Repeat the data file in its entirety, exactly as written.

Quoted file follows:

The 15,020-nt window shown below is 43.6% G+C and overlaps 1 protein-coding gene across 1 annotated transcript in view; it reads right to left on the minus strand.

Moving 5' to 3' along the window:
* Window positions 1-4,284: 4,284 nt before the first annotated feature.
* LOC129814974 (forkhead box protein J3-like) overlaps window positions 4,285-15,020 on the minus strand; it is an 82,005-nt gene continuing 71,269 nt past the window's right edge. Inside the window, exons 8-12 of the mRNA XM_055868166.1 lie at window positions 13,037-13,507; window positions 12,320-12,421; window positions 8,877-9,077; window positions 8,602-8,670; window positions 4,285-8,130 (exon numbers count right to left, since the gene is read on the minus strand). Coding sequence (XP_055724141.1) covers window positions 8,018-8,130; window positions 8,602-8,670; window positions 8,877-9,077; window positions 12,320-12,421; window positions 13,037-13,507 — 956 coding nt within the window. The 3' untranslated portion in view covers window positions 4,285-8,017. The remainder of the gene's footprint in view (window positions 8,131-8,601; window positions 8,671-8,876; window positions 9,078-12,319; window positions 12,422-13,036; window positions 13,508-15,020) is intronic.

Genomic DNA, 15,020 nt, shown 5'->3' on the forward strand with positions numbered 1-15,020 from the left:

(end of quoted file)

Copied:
The 15,020-nt window shown below is 43.6% G+C and overlaps 1 protein-coding gene across 1 annotated transcript in view; it reads right to left on the minus strand.

Moving 5' to 3' along the window:
* Window positions 1-4,284: 4,284 nt before the first annotated feature.
* LOC129814974 (forkhead box protein J3-like) overlaps window positions 4,285-15,020 on the minus strand; it is an 82,005-nt gene continuing 71,269 nt past the window's right edge. Inside the window, exons 8-12 of the mRNA XM_055868166.1 lie at window positions 13,037-13,507; window positions 12,320-12,421; window positions 8,877-9,077; window positions 8,602-8,670; window positions 4,285-8,130 (exon numbers count right to left, since the gene is read on the minus strand). Coding sequence (XP_055724141.1) covers window positions 8,018-8,130; window positions 8,602-8,670; window positions 8,877-9,077; window positions 12,320-12,421; window positions 13,037-13,507 — 956 coding nt within the window. The 3' untranslated portion in view covers window positions 4,285-8,017. The remainder of the gene's footprint in view (window positions 8,131-8,601; window positions 8,671-8,876; window positions 9,078-12,319; window positions 12,422-13,036; window positions 13,508-15,020) is intronic.

Genomic DNA, 15,020 nt, shown 5'->3' on the forward strand with positions numbered 1-15,020 from the left: